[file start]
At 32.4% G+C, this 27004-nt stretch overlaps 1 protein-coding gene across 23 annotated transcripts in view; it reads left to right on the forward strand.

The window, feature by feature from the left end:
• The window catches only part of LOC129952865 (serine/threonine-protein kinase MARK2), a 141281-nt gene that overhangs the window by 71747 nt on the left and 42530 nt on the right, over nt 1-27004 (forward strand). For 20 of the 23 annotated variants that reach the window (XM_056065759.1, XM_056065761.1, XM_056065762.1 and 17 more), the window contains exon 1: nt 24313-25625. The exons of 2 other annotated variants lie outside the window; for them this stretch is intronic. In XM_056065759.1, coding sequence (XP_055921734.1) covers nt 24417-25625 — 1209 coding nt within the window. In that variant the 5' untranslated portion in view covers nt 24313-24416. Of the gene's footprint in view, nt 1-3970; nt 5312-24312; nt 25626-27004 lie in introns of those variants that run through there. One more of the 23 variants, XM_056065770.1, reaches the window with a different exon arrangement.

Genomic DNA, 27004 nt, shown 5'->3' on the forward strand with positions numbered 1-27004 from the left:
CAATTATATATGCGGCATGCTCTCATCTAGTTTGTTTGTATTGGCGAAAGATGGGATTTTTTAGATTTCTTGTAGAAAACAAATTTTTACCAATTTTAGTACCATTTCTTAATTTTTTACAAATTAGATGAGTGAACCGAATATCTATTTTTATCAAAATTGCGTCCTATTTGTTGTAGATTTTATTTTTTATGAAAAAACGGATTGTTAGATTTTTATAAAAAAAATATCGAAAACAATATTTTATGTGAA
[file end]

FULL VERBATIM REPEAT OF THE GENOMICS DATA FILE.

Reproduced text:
At 32.4% G+C, this 27004-nt stretch overlaps 1 protein-coding gene across 23 annotated transcripts in view; it reads left to right on the forward strand.

The window, feature by feature from the left end:
• The window catches only part of LOC129952865 (serine/threonine-protein kinase MARK2), a 141281-nt gene that overhangs the window by 71747 nt on the left and 42530 nt on the right, over nt 1-27004 (forward strand). For 20 of the 23 annotated variants that reach the window (XM_056065759.1, XM_056065761.1, XM_056065762.1 and 17 more), the window contains exon 1: nt 24313-25625. The exons of 2 other annotated variants lie outside the window; for them this stretch is intronic. In XM_056065759.1, coding sequence (XP_055921734.1) covers nt 24417-25625 — 1209 coding nt within the window. In that variant the 5' untranslated portion in view covers nt 24313-24416. Of the gene's footprint in view, nt 1-3970; nt 5312-24312; nt 25626-27004 lie in introns of those variants that run through there. One more of the 23 variants, XM_056065770.1, reaches the window with a different exon arrangement.

Genomic DNA, 27004 nt, shown 5'->3' on the forward strand with positions numbered 1-27004 from the left:
CAATTATATATGCGGCATGCTCTCATCTAGTTTGTTTGTATTGGCGAAAGATGGGATTTTTTAGATTTCTTGTAGAAAACAAATTTTTACCAATTTTAGTACCATTTCTTAATTTTTTACAAATTAGATGAGTGAACCGAATATCTATTTTTATCAAAATTGCGTCCTATTTGTTGTAGATTTTATTTTTTATGAAAAAACGGATTGTTAGATTTTTATAAAAAAAATATCGAAAACAATATTTTATGTGAA